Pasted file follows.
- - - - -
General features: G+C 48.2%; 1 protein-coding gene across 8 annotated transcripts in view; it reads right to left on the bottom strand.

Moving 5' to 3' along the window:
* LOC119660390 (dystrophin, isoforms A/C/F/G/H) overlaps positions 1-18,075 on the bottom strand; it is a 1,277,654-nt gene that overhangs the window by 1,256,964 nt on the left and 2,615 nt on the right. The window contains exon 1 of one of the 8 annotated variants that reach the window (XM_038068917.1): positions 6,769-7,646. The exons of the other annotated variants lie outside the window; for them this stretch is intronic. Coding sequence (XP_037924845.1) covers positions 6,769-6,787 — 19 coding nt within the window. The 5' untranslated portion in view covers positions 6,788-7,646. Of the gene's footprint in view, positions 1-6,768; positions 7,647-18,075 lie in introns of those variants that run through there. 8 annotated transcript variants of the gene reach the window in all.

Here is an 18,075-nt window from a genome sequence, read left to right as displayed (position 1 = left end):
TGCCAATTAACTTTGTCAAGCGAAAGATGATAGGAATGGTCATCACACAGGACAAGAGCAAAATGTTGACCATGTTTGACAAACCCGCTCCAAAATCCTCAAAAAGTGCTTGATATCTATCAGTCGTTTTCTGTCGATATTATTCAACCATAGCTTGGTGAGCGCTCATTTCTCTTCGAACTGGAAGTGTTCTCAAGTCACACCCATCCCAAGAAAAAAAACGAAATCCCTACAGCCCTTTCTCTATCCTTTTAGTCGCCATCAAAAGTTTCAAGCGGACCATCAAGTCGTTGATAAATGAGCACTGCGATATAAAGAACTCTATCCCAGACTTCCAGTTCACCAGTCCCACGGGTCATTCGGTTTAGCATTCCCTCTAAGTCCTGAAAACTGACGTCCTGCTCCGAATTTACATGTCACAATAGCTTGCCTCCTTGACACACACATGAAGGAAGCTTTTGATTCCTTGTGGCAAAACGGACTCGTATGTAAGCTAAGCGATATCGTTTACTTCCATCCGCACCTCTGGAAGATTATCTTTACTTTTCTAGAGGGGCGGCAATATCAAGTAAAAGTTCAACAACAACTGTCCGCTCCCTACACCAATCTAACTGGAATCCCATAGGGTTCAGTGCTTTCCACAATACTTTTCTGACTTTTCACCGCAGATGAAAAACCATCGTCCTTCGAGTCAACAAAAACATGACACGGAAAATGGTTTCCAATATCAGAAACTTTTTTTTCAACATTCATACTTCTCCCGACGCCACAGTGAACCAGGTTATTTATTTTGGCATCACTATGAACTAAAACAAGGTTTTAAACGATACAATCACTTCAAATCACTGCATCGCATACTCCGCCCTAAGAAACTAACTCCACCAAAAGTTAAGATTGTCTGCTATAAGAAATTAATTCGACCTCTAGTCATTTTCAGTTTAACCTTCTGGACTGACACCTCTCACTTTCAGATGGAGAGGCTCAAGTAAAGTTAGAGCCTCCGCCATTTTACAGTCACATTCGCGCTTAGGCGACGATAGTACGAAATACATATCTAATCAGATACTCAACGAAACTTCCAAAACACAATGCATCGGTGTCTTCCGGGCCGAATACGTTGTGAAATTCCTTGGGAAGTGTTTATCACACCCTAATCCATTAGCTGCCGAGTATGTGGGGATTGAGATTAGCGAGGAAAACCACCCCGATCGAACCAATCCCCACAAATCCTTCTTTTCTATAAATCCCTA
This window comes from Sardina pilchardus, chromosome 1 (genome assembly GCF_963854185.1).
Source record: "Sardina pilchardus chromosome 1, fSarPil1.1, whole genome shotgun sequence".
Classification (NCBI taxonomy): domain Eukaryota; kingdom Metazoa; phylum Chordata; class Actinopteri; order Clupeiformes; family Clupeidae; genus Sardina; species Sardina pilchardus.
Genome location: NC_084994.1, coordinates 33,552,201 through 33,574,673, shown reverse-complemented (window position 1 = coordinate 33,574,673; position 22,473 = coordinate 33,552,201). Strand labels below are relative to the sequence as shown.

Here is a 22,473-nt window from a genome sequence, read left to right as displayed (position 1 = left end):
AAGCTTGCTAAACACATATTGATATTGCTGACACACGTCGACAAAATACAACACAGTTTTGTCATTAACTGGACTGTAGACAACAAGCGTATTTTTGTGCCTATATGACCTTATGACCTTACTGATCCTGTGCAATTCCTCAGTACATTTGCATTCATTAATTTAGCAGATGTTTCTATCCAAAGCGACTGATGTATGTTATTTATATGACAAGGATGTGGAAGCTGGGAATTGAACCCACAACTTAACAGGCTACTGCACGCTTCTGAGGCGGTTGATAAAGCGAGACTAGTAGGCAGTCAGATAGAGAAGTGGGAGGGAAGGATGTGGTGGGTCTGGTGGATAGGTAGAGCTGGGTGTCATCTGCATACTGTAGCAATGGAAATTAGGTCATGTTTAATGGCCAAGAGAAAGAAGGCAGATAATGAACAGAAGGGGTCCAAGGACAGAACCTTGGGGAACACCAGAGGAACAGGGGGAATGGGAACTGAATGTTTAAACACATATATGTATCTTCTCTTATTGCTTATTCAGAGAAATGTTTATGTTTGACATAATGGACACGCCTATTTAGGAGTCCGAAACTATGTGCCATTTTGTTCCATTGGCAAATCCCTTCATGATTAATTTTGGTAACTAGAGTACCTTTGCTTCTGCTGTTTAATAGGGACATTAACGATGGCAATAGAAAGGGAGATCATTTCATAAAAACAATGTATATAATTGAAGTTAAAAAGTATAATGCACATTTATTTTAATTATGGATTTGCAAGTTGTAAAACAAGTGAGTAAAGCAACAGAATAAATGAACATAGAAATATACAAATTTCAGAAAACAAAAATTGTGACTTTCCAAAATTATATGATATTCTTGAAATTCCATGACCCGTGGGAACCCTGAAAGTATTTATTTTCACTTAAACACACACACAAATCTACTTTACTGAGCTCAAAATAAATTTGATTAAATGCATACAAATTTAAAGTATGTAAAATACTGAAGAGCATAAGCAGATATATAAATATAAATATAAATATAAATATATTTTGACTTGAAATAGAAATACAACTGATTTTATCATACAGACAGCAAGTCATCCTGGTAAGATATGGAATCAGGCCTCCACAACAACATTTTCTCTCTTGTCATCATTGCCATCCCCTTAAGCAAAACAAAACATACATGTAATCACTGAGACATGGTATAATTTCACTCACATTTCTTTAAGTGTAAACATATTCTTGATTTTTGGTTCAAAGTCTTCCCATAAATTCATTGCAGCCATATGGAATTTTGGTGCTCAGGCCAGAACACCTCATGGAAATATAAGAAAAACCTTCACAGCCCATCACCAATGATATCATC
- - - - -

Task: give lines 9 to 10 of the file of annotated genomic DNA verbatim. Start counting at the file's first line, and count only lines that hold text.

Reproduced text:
Genome location: NC_084994.1, coordinates 33,552,201 through 33,574,673, shown reverse-complemented (window position 1 = coordinate 33,574,673; position 22,473 = coordinate 33,552,201). Strand labels below are relative to the sequence as shown.

Here is a 22,473-nt window from a genome sequence, read left to right as displayed (position 1 = left end):